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by Cyril Penn | November 21, 2012 | 2:00 PM

Young winemakers gain experience, take on more responsibility, and as they move up in the ranks, they’re expected to speak about their wines. They host winemaker dinners, or speak during wine club events or tours. Some of them are pretty nervous about it. A public speaking class can help. Speaking in front of a group is one of those things most people are terrified of. I’m okay in small group, for instance, but I don’t like to speak in a larger one, even though I do it once in a while. I’m still trying to stop repeating “um, but, and, you know,” when I’m in the spotlight. I’ve done it for years. One of the keys is to speak very slowly; another is to enunciate ones words; another is to project confidence; rhetorical devices help.

Last week, I took my first public speaking class. And while I’m not a polished speaker, not even close, I picked up some pointers – the class was terrific. If you’re in the Napa area and want to improve your public speaking, this class, given twice a year now, may be a fit.

One thing I can tell you – don’t begin every single sentence with the word, “And” – even if you don’t know you’re doing it. They’ll nail you in this class.

If you haven’t heard of the WISE Academy, it stands for Wine Industry Sales Education. It is the only wine industry education, training and certification program dedicated solely to direct-to-consumer sales and marketing – They offer many classes, including Lynda Spillane’s public speaking course. They put it together and Lynda is a pro.

Smoke WallinNot only was the class worthwhile, but the location was excellent. Public speaking pairs well with beer tasting – especially when it’s Napa Smith beer. The class was held at the brewery.

I hadn’t been to the Napa Smith Brewery before but I’ll be back. It was fun to taste through all the beers. They say it takes a lot of beer to make wine – and if ever there was a winemaker’s beer, this is it. Napa Smith is led by Smoke Wallin, (pictured left) who many in the wine industry already know. Smoke’s past includes a senior management role with one of the nation’s largest wine and spirits distributors, a stint as president of WSWA, running a wine-industry specific software company, and co-founding the Wine Industry Technology Symposium. His public speaking skills are polished – he was working on some more advanced techniques during the class.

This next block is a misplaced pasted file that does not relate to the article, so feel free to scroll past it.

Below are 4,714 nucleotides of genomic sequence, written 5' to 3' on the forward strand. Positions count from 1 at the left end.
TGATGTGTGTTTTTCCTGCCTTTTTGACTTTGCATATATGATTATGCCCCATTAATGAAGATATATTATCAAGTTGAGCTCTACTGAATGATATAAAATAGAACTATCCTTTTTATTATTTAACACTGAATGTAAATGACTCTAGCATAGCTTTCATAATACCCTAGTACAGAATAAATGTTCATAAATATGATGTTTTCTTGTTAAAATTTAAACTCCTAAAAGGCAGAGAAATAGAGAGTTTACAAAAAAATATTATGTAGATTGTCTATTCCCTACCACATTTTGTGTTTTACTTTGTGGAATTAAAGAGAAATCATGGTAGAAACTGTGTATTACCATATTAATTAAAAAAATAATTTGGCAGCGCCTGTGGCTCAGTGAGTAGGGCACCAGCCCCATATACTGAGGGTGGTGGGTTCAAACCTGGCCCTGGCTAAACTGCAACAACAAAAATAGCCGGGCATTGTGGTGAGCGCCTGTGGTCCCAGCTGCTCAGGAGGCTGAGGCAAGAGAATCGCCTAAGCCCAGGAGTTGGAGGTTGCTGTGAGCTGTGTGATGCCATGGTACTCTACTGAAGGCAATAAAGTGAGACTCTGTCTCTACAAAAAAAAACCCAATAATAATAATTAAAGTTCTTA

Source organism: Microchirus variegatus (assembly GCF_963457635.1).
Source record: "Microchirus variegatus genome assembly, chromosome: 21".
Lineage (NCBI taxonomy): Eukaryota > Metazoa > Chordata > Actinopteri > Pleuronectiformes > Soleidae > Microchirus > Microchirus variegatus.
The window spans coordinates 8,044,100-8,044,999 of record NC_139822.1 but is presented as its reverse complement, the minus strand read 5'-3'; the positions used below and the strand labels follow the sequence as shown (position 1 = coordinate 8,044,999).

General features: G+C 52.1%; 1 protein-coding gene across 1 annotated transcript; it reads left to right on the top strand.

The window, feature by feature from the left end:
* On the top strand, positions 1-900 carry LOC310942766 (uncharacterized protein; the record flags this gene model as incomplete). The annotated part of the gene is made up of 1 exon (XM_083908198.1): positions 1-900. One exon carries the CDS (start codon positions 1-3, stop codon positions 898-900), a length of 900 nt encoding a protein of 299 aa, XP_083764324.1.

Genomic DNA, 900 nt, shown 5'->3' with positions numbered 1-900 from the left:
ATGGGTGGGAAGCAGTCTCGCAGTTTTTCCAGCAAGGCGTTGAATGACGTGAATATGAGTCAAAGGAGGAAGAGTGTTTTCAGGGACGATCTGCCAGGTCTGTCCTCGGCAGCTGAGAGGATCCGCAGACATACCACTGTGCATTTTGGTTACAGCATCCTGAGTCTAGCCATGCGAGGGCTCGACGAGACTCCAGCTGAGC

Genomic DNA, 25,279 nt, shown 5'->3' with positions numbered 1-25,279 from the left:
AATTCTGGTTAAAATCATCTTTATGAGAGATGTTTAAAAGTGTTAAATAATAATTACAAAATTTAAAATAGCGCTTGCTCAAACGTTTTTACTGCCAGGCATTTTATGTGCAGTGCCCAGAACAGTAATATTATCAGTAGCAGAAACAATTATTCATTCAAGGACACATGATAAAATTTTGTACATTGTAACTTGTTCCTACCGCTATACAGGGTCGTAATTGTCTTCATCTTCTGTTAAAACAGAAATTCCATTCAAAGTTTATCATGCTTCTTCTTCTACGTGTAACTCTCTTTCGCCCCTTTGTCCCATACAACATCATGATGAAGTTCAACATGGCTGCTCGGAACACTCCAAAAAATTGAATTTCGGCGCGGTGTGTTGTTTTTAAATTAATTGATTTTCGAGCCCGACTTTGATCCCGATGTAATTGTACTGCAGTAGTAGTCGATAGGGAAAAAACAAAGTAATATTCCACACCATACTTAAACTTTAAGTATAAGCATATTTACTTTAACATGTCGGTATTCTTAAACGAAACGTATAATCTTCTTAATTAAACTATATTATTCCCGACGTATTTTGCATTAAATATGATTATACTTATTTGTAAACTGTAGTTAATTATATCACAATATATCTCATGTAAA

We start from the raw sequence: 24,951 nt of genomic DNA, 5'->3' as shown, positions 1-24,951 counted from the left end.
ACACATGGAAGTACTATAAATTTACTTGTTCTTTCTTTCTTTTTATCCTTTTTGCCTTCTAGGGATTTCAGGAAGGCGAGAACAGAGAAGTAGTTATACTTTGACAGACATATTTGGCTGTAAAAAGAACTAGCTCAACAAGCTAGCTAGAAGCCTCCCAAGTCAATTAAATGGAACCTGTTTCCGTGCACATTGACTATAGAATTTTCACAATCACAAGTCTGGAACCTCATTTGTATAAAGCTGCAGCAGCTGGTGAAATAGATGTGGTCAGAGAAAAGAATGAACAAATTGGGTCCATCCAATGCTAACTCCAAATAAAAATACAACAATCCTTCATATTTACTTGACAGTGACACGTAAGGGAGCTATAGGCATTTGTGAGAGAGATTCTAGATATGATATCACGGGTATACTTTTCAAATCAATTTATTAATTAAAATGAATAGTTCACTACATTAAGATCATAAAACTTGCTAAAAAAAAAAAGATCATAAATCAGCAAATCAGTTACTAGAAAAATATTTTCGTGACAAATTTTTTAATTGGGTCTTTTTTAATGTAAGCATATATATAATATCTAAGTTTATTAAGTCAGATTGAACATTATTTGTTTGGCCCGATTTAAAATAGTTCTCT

Don Barkley, Napa Smith’s brewmaster was in the public speaking class too. He worked on his skills by sharing historical facts about beer. Don, who is originally from Napa, started making craft beer in 1978 at New Albion Brewery. When he started, he pitched at tent and literally worked for beer. He later helped found the Mendocino Brewing Company and during 25 years there as master brewer, was the force behind such beers as Red Tail Ale and Eye of the Hawk.

Smoke said the philosophy at Napa Smith is that beer should be invited to the dinner table just like a bottle of fine wine - fitting perhaps for a brewery in wine country. I was skeptical until moments later when I tasted the beers. They had different subtle and complex flavors.

My favorites included the Pilsner, which is remarkably light, fresh tasting, and refreshing. On the other end of the spectrum, I was wowed by the 9.2 percent “Hopageddon,” described as “an end-of-the-world Imperial IPA with an intensely aromatic hop profile that defies expectations and will leave you wondering, What just happened?”

The story behind a medium bodied lager they call Crush is amusing. TTB didn’t want to let the brewery call it Crush, thinking the word is associated with wine. Then the brewmaster added a few grapes to the recipe and TTB was fine with the name.


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